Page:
- Concerns as to the adequacy of oversight of safeguarding issues (three responses).
- Concerns as to the references in the draft Bill to the Isle of Man Financial Services Authority (four responses).
No amendments have been made in respect of (1), (2) and (3) because the point of a statutory definition of “charitable purpose” is so that the meaning in the Island remains at least as broad as in England and Wales, where the advancement of religion continues to be a charitable purpose. Further, an express purpose of the draft Bill is to ensure more effective regulation, which would be hindered if charities could legitimately operate in and from the Isle of Man without sufficient connection or without providing adequately-detailed information as to their activities connected with the Island. However, changes have been made to increase oversight on safeguarding matters (4). Automatic disclosure to the FSA (5) has been replaced with provisions enabling disclosure between public bodies and the Attorney General for the purposes of the discharge of their respective statutory functions. A number of other mostly consequential/technical amendments have also been made.
Religious feelings in India
The Times of India reports that a court in Jodhpur has agreed to move ahead with a petition filed by the Vice-President of the Vipra Foundation’s youth wing, Rajkumar Sharma, against Twitter CEO Jack Dorsey for the tweet of an anti-Brahmin photo by the Indian feminst film critic Anna MM Vetticad. The picture, taken on a recent trip by Dorsey to India, shows a woman holding a sign reading “Smash Brahminical Patriarchy”. The petition charges Dorsey with violation of S.295A of the Penal Code (Deliberate and malicious acts, intended to outrage religious feelings or any class by insulting its religion or religious beliefs). A hearing is apparently set for 1 December. [With thanks to Howard Friedman.]
- Christians in Parliament All-Party Parliamentary Group: Being a Christian in the UK Today: online consultation on “how living out Christian faith interacts with public institutions” – closes 16 December.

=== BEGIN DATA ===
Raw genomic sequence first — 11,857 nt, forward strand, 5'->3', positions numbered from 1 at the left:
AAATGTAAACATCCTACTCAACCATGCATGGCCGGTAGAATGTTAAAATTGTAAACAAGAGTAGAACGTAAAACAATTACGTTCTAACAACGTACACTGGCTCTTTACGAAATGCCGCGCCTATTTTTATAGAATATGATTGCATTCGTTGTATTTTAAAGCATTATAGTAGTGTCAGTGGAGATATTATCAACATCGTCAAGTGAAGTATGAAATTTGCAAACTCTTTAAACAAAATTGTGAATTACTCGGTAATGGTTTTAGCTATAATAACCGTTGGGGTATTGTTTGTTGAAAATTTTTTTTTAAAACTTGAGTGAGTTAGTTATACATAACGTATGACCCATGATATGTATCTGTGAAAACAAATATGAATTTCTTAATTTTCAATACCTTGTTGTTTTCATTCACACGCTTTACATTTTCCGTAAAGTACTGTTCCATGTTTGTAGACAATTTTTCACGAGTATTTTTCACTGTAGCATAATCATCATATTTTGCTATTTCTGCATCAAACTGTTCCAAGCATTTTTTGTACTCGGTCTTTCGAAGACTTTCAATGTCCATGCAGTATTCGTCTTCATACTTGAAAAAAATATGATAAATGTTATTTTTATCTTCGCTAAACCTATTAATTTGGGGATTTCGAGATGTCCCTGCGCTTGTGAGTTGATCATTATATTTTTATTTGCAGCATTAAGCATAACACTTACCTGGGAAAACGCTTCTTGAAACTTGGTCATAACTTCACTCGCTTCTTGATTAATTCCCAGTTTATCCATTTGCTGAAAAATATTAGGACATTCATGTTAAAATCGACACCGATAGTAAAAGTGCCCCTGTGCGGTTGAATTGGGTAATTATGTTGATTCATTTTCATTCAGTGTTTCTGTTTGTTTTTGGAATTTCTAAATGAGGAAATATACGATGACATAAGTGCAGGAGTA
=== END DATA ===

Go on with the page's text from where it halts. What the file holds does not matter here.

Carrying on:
- John Hankey, The Conversation: No-fault divorce or no reason at all – how divorce law is changing: likely developments in light of Owens v Owens.
- Babak Manouchehrifar, Planning Theory & Practice: Is Planning ‘Secular’? Rethinking Religion, Secularism, and Planning: on religion in planning, looking at examples of entanglements of religion, secularism, and planning in the US and France.
- Opinionated Vicar: Church of England Attendance Stats 2017: an interesting analysis of these and earlier figures.
- Julie Ringelheim, Strasbourg Observers: Lachiri v Belgium: Headscarf ban imposed on a civil party in a courtroom in violation of religious freedom.
- Sir Rabinder Singh: Sir Mota Singh Memorial Lecture: Racial Equality and the Law: much of what he says could be applied equally to religious equality.
- The Economist, Erasmus: The Greek Orthodox Church faces a battle over secularisation.
- Diocese of Manchester: Gluten intolerance and the chalice.
From Friday’s Times Diary:
“Rupa Huq, a Labour MP, was amused to find a letter of apology that her son had written to his teacher for naughty behaviour. It included some overly formal phrases, such as ‘rank discourtesy’ and ‘upmost [sic] attention’. When she remarked on this, the boy said that he had learnt them from listening to John Bercow.”